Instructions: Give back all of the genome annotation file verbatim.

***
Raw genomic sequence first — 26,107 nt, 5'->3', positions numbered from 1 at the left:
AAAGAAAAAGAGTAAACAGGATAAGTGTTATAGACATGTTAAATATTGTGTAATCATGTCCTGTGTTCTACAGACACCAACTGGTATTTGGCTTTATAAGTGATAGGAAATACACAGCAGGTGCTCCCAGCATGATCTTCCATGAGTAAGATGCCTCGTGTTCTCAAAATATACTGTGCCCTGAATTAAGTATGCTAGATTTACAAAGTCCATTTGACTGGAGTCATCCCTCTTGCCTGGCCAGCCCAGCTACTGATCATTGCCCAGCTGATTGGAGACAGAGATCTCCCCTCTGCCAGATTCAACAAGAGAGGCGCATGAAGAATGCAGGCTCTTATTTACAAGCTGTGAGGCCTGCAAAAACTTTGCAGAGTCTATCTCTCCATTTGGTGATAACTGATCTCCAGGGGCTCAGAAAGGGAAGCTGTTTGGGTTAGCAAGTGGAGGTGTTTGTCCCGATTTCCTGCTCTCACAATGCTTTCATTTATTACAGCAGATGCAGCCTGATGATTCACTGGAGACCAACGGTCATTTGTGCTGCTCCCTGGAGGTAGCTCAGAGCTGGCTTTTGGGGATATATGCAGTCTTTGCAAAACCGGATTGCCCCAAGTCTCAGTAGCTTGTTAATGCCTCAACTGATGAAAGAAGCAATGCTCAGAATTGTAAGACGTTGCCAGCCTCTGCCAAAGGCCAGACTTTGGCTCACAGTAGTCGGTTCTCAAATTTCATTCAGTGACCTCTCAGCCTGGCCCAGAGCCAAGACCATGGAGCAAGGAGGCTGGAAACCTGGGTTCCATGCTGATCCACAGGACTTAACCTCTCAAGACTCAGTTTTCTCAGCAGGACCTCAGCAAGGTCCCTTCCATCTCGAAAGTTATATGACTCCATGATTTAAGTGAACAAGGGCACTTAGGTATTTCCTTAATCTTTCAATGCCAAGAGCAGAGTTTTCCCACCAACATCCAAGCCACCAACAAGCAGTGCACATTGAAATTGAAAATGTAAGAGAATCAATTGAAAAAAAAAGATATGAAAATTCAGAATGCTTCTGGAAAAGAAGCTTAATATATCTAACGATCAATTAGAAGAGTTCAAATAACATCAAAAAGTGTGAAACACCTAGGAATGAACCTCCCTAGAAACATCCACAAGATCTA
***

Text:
Raw genomic sequence first — 26,107 nt, 5'->3', positions numbered from 1 at the left:
AAAGAAAAAGAGTAAACAGGATAAGTGTTATAGACATGTTAAATATTGTGTAATCATGTCCTGTGTTCTACAGACACCAACTGGTATTTGGCTTTATAAGTGATAGGAAATACACAGCAGGTGCTCCCAGCATGATCTTCCATGAGTAAGATGCCTCGTGTTCTCAAAATATACTGTGCCCTGAATTAAGTATGCTAGATTTACAAAGTCCATTTGACTGGAGTCATCCCTCTTGCCTGGCCAGCCCAGCTACTGATCATTGCCCAGCTGATTGGAGACAGAGATCTCCCCTCTGCCAGATTCAACAAGAGAGGCGCATGAAGAATGCAGGCTCTTATTTACAAGCTGTGAGGCCTGCAAAAACTTTGCAGAGTCTATCTCTCCATTTGGTGATAACTGATCTCCAGGGGCTCAGAAAGGGAAGCTGTTTGGGTTAGCAAGTGGAGGTGTTTGTCCCGATTTCCTGCTCTCACAATGCTTTCATTTATTACAGCAGATGCAGCCTGATGATTCACTGGAGACCAACGGTCATTTGTGCTGCTCCCTGGAGGTAGCTCAGAGCTGGCTTTTGGGGATATATGCAGTCTTTGCAAAACCGGATTGCCCCAAGTCTCAGTAGCTTGTTAATGCCTCAACTGATGAAAGAAGCAATGCTCAGAATTGTAAGACGTTGCCAGCCTCTGCCAAAGGCCAGACTTTGGCTCACAGTAGTCGGTTCTCAAATTTCATTCAGTGACCTCTCAGCCTGGCCCAGAGCCAAGACCATGGAGCAAGGAGGCTGGAAACCTGGGTTCCATGCTGATCCACAGGACTTAACCTCTCAAGACTCAGTTTTCTCAGCAGGACCTCAGCAAGGTCCCTTCCATCTCGAAAGTTATATGACTCCATGATTTAAGTGAACAAGGGCACTTAGGTATTTCCTTAATCTTTCAATGCCAAGAGCAGAGTTTTCCCACCAACATCCAAGCCACCAACAAGCAGTGCACATTGAAATTGAAAATGTAAGAGAATCAATTGAAAAAAAAAGATATGAAAATTCAGAATGCTTCTGGAAAAGAAGCTTAATATATCTAACGATCAATTAGAAGAGTTCAAATAACATCAAAAAGTGTGAAACACCTAGGAATGAACCTCCCTAGAAACATCCACAAGATCTA